Dismiss Notice
Join Physics Forums Today!
The friendliest, high quality science and math community on the planet! Everyone who loves science is here!

Uptime of an event

  1. Jun 21, 2007 #1
    I have the following problem:

    A trial of an experiment can yield a "successful" event which lasts for 10 seconds with probability 0.1. The experiment is repeated every 3 seconds. If it yields a successful event while the 10 seconds of a previous one still haven't expired, it will just renew the timer to 10 again. The question is, how should the uptime of the successful event over the course of 60 seconds be modeled?

    I was thinking the following:

    There are 20 experiments over the course of 60 seconds, and since this is a Bernoulli experiment in a way, the mean number of successes will be n*p, i.e. 2 and their uptime is 10 each, thus 20/60 = 1/3 of the time.

    But then again, I am not sure if this takes into consideration the possibility that a successful event will renew the timer of a successful event that happened less than 10 seconds before.

    Any ideas how exactly to model the uptime of the successful event from this experiment?
     
    Last edited: Jun 21, 2007
  2. jcsd
  3. Jun 22, 2007 #2

    CRGreathouse

    User Avatar
    Science Advisor
    Homework Helper

    What do you need to find, the mean or a distribution model? Do you need a proof or just a number?

    A very easy way would be to test it a million times, giving a distribution but no proof. Another easy way would be to find the average for the first 10 seconds and then multiply out the expected value for the others as 0.1(0.1 * 3 + 0.9 * 0.1 * 6 + 0.9^2 * 0.1 * 9 + 0.9^3 * 10), giving a proof of only the mean.
     
  4. Jun 22, 2007 #3
    This is a nice problem. I have not solved it out, but can see your solution being wrong.
    Consider the first experiment is a success then we start to count. The probability of discontinuity in the first 10 second is (9/10)^3 = 0.729. And the probability of discontinuity until second 60 will be higher than that, if not very much.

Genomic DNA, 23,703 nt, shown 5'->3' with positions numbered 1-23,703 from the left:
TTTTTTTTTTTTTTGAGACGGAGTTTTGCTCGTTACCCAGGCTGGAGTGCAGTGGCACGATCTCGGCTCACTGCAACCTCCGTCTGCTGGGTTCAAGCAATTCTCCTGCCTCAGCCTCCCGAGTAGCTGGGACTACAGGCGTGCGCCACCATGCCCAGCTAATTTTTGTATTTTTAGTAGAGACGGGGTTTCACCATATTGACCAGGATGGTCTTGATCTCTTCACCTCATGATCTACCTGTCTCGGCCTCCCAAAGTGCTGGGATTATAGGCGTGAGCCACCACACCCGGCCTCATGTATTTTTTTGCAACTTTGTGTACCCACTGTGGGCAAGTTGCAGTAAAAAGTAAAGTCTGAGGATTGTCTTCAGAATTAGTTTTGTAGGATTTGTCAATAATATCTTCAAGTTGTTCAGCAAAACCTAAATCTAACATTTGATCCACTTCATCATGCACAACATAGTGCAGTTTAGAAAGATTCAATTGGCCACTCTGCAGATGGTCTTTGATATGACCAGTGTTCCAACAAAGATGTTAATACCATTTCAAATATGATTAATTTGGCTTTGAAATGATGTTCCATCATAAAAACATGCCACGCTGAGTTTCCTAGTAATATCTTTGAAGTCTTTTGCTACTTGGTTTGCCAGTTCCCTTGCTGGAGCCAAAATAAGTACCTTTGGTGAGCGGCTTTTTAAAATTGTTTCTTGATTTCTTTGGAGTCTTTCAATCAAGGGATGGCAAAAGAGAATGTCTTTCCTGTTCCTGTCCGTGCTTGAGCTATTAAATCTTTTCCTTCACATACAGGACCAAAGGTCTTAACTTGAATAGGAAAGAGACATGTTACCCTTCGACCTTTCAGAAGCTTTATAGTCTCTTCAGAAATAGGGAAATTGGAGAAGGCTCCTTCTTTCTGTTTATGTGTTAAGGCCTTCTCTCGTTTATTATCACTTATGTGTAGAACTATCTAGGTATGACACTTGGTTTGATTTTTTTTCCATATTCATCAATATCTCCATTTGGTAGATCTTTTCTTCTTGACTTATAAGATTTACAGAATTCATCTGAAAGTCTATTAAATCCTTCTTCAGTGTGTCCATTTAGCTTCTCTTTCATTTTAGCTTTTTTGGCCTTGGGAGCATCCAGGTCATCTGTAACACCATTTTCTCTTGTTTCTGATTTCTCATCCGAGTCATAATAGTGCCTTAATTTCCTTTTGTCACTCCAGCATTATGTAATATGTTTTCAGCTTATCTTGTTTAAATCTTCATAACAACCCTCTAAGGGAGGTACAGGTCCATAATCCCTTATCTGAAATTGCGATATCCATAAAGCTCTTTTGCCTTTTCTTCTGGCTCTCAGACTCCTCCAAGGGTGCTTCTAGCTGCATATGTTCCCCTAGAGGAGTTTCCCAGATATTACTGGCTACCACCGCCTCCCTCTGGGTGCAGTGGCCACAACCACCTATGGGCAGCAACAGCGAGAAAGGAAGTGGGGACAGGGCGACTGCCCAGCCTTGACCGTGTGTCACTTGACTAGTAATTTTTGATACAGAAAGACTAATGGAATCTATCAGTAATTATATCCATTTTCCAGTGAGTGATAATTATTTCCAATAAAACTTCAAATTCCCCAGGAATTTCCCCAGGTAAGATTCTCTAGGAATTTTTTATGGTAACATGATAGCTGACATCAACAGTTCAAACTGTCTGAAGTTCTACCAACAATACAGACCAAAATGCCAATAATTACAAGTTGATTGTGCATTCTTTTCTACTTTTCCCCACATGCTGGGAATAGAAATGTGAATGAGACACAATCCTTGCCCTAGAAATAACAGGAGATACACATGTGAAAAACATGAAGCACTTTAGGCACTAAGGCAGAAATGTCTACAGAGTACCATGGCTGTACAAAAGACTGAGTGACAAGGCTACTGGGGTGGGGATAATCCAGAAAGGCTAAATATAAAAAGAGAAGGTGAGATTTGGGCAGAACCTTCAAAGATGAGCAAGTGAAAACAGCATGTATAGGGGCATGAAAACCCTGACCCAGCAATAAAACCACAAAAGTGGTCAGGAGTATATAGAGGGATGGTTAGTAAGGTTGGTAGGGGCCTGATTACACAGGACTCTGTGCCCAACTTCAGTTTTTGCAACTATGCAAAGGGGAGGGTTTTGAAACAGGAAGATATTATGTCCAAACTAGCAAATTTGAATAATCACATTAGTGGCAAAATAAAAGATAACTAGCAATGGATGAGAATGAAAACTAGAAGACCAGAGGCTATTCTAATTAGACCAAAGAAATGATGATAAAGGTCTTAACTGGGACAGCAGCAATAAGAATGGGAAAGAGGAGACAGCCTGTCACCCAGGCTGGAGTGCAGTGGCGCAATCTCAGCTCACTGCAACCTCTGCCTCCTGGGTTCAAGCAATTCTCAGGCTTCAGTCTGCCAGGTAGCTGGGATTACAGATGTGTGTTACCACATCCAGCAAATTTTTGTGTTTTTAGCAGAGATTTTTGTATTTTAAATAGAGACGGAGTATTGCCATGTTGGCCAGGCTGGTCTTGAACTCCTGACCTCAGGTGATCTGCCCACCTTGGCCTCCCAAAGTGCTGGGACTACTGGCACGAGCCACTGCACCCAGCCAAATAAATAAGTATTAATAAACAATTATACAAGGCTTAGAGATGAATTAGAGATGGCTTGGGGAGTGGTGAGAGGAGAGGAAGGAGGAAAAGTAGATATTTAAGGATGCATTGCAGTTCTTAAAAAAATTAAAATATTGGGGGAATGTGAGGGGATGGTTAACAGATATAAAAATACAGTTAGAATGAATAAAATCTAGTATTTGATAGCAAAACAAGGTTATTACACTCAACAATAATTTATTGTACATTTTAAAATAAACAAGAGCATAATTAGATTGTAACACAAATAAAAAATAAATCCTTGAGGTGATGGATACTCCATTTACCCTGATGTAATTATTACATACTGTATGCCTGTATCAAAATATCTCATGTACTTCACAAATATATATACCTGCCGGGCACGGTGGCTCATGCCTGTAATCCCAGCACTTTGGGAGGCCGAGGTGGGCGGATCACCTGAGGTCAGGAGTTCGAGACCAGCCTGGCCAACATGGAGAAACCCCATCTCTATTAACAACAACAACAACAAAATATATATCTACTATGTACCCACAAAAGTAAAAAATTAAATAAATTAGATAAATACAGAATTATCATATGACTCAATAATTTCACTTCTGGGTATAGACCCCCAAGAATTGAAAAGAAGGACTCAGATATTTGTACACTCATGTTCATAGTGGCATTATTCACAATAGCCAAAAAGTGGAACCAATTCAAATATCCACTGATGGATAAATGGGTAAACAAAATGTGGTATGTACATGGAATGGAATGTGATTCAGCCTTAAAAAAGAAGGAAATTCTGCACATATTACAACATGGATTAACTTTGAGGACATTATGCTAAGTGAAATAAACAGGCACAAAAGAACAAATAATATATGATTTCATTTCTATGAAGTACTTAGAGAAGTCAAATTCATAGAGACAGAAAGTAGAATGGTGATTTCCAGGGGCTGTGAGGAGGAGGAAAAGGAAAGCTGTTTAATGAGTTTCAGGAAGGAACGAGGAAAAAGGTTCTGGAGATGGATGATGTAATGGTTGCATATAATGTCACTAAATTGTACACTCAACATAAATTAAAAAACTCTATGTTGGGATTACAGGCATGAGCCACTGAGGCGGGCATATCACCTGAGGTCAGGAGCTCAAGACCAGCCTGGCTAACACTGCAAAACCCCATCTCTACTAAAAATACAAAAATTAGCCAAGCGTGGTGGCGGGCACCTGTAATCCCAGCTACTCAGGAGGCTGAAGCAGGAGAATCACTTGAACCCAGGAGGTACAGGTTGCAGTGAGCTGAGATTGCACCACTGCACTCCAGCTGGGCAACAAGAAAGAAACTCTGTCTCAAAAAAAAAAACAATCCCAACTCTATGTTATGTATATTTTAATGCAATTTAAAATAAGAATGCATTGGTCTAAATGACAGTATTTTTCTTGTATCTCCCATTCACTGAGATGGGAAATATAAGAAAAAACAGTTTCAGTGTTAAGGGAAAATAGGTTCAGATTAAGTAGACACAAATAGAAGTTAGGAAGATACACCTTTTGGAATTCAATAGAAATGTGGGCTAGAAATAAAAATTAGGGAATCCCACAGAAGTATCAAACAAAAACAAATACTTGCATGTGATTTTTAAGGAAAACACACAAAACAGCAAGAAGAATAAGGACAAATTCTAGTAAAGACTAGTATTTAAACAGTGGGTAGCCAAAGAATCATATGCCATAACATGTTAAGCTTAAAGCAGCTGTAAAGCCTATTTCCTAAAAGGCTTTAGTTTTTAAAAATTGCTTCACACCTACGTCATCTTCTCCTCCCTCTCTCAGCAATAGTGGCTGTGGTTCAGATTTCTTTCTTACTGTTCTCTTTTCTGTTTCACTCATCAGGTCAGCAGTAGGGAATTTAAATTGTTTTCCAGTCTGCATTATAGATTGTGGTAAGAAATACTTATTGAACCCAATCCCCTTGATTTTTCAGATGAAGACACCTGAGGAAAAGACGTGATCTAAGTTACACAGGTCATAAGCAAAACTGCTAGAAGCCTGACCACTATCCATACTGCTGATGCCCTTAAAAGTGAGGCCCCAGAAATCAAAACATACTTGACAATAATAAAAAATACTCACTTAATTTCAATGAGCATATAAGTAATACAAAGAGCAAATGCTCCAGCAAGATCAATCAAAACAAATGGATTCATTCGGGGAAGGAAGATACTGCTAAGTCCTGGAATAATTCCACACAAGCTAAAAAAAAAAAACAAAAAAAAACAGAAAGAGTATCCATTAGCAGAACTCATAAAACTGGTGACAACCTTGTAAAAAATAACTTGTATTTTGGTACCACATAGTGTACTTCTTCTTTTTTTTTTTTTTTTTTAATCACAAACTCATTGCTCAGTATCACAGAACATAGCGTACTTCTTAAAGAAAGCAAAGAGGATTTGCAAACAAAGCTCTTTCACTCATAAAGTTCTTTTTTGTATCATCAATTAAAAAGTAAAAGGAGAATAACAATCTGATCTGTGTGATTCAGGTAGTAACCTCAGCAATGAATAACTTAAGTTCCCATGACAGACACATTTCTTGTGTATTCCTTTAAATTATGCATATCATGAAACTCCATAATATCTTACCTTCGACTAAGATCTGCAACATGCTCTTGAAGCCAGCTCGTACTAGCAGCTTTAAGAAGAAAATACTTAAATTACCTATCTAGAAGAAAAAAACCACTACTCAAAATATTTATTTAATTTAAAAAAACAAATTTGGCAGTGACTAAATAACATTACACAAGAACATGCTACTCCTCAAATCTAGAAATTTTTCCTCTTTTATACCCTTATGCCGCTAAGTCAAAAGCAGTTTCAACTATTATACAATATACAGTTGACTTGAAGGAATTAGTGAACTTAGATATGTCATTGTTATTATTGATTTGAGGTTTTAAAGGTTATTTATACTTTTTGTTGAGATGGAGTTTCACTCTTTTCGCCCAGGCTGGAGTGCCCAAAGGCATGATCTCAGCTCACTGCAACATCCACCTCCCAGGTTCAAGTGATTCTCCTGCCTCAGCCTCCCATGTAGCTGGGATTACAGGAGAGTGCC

5. Jun 22, 2007 #4

    CRGreathouse

    User Avatar
    Science Advisor
    Homework Helper

    I calculate the chance of a collision in 60 seconds at 98.784%. I think the chance of collision in the first 10 seconds is 5.23%.
     
  6. Jun 22, 2007 #5
    Turned out it is simper than I thought actually...I just had to find the probability of at least one successful event in the 10 seconds, like you said in the 2nd post, and that is 1-P(No successful event) = 1-(1-0.1)^(3+1/3) (since there are 3+1/3 trials in 10 seconds), which is around 0.29 and the uptime is thus roughly 29%. What bothers me in this way of "solving" the problem is, firstly, is there any theoretical basis for looking at at the probability of at least one successful event (and thus the mean) for exactly the length of a success? And the other thing is - have we made an implicit assumption in this way about the distribution of the experiment? I still don't have the possibility to test the empirical distribution of that experiment (i.e. it is an object that does this certain effect, but i am still not in the possession of it), but when i get my hands on it, how can i go around finding out the theoretical distribution? i.e. if i know for sure that the parameter of the distribution is 0.1 and have an empirical uptime of 30% or 40% or 50% how shall i proceed?
     
    Last edited: Jun 22, 2007
  7. Jun 22, 2007 #6

    CRGreathouse

    User Avatar
    Science Advisor
    Homework Helper

    If you ran the experiment for 9 seconds before starting the timer and counted results that ran over the period you could use the formula I gave above, which would yield 29.53% uptime. Not running the experiment before the 60 seconds increases this, and not measuring the leftover runtime decreases it, so your figure is believable.
     
Know someone interested in this topic? Share this thread via Reddit, Google+, Twitter, or Facebook

Have something to add?



Similar Discussions: Uptime of an event
  1. Discrepency events (Replies: 6)

  2. Sets and Events (Replies: 2)

  3. Sequence of Events (Replies: 8)

  4. Description of events (Replies: 5)

Loading...